Project description:The West Antarctic Peninsula (WAP) has been suffering an increase in its atmospheric temperature during the last 50 years, mainly associated with global warming. This increment of temperature trend associated with changes in sea-ice dynamics has an impact on organisms, affecting their phenology, physiology and distribution range. For instance, rapid demographic changes in Pygoscelis penguins have been reported over the last 50 years in WAP, resulting in population expansion of sub-Antarctic Gentoo penguin (P. papua) and retreat of Antarctic Adelie penguin (P. adeliae). Current global warming has been mainly associated with human activities; however these climate trends are framed in a historical context of climate changes, particularly during the Pleistocene, characterized by an alternation between glacial and interglacial periods. During the last maximal glacial (LGM?21,000 BP) the ice sheet cover reached its maximum extension on the West Antarctic Peninsula (WAP), causing local extinction of Antarctic taxa, migration to lower latitudes and/or survival in glacial refugia. We studied the HRVI of mtDNA and the nuclear intron ?fibint7 of 150 individuals of the WAP to understand the demographic history and population structure of P. papua. We found high genetic diversity, reduced population genetic structure and a signature of population expansion estimated around 13,000 BP, much before the first paleocolony fossil records (?1,100 BP). Our results suggest that the species may have survived in peri-Antarctic refugia such as South Georgia and North Sandwich islands and recolonized the Antarctic Peninsula and South Shetland Islands after the ice sheet retreat.
Project description:In Antarctic coastal waters where nutrient limitations are low, viruses are expected to play a major role in the regulation of bloom events. Despite this, research in viral identification and dynamics is scarce, with limited information available for the Southern Ocean (SO). This study presents an integrative-omics approach, comparing variation in the viral and microbial active communities on two contrasting sample conditions from a diatom-dominated phytoplankton bloom occurring in Chile Bay in the West Antarctic Peninsula (WAP) in the summer of 2014. The known viral community, initially dominated by Myoviridae family (?82% of the total assigned reads), changed to become dominated by Phycodnaviridae (?90%), while viral activity was predominantly driven by dsDNA members of the Phycodnaviridae (?50%) and diatom infecting ssRNA viruses (?38%), becoming more significant as chlorophyll <i>a</i> increased. A genomic and phylogenetic characterization allowed the identification of a new viral lineage within the Myoviridae family. This new lineage of viruses infects <i>Pseudoalteromonas</i> and was dominant in the phage community. In addition, a new Phycodnavirus (PaV) was described, which is predicted to infect <i>Phaeocystis antarctica</i>, the main blooming haptophyte in the SO. This work was able to identify the changes in the main viral players during a bloom development and suggests that the changes observed in the virioplankton could be used as a model to understand the development and decay of blooms that occur throughout the WAP.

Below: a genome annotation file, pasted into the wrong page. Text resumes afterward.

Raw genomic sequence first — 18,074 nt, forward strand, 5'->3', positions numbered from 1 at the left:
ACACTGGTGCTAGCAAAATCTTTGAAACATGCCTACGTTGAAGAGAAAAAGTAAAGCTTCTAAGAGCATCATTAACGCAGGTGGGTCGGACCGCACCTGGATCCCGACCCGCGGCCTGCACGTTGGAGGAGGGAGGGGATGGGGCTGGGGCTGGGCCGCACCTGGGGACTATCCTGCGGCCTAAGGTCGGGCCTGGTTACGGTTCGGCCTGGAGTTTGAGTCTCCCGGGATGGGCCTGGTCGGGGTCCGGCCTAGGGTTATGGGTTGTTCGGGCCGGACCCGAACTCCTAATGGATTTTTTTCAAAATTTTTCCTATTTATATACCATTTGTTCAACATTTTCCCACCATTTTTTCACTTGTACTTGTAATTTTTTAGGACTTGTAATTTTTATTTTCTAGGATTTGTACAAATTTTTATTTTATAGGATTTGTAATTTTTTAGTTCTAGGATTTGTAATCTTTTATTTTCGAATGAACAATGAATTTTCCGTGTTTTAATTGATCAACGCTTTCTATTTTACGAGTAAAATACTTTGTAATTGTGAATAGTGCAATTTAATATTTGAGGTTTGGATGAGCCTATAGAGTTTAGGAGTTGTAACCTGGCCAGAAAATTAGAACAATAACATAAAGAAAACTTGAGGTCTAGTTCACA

Project description:BACKGROUND:Historical factors, demography, reproduction and dispersal are crucial in determining the genetic structure of seabirds. In the Antarctic marine environment, penguins are a major component of the avian biomass, dominant predators and important bioindicators of ecological change. Populations of chinstrap penguins have decreased in nearly all their breeding sites, and their range is expanding throughout the Antarctic Peninsula. Population genetic structure of this species has been studied in some colonies, but not between breeding colonies in the Antarctic Peninsula or at the species' easternmost breeding colony (Bouvetøya). RESULTS:Connectivity, sex-biased dispersal, diversity, genetic structure and demographic history were studied using 12 microsatellite loci and a mitochondrial DNA region (HVRI) in 12 breeding colonies in the South Shetland Islands (SSI) and the Western Antarctic Peninsula (WAP), and one previously unstudied sub-Antarctic island, 3600 km away from the WAP (Bouvetøya). High genetic diversity, evidence of female bias-dispersal and a sign of population expansion after the last glacial maximum around 10,000 mya were detected. Limited population genetic structure and lack of isolation by distance throughout the region were found, along with no differentiation between the WAP and Bouvetøya (overall microsatellite F ST ?=?0.002, p?= 0.273; mtDNA F ST =?-?0.004, p?= 0.766), indicating long distance dispersal. Therefore, genetic assignment tests could not assign individuals to their population(s) of origin. The most differentiated location was Georges Point, one of the southernmost breeding colonies of this species in the WAP. CONCLUSIONS:The subtle differentiation found may be explained by some combination of low natal philopatric behavior, high rates of dispersal and/or generally high mobility among colonies of chinstrap penguins compared to other Pygoscelis species.